City's current owner, Sheikh Mansour Bin Zayed Al Nahyan and his chairman Khaldoon Al Mubarak held talks to resolve the issue and have moved to act decisively to make Shinawatra the first high profile casualty of their stewardship.
Shinawatra, who was handed the position on selling the club last September, has lived an itinerant existence of late, spending time in the Middle East, the Bahamas and China, where he is currently believed to be setting up home. His UK visa was cancelled in November.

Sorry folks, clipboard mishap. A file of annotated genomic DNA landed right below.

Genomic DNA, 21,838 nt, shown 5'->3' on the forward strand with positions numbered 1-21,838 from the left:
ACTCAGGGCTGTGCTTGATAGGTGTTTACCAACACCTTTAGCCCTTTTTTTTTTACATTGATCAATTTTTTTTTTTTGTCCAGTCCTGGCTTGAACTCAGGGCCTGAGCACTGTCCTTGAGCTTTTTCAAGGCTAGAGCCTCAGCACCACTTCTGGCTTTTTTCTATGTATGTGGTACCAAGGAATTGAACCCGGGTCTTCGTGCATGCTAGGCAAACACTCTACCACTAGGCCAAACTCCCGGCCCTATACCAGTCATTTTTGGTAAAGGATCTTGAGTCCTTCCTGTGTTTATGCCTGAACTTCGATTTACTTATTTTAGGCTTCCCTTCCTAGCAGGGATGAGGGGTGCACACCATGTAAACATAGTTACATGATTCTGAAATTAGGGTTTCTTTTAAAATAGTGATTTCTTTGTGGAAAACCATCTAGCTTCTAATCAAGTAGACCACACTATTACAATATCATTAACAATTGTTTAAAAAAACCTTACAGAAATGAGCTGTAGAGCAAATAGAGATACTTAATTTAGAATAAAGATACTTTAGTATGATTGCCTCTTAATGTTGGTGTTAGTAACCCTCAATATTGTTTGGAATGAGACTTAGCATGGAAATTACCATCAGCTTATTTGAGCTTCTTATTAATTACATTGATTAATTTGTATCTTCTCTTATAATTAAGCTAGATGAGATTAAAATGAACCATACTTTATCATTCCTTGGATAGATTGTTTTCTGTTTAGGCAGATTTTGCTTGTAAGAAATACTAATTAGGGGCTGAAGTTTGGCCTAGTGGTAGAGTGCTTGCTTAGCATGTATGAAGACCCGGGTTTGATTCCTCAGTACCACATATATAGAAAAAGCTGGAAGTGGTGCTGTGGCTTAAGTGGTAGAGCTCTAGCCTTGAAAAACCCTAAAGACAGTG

Though his precise whereabouts is unknown, a report in the Guardian newspaper
suggests that City's executive chairman Garry Cook has managed to relay his bosses decision to Shinawatra already.
The former owner's name no longer features in the match day programme, on the club's website or anywhere around the City of Manchester Stadium.
Shinawatra turned a £120 million profit on his short spell at the club when he sold up to ADUG and is likely now to sell his remaining 10 per cent share in the club as he continues his fight against Thailand's extradition procedures.
The controversial figure has always maintained his innocence and described the conviction by Thailand's supreme court last year as 'politically motivated'.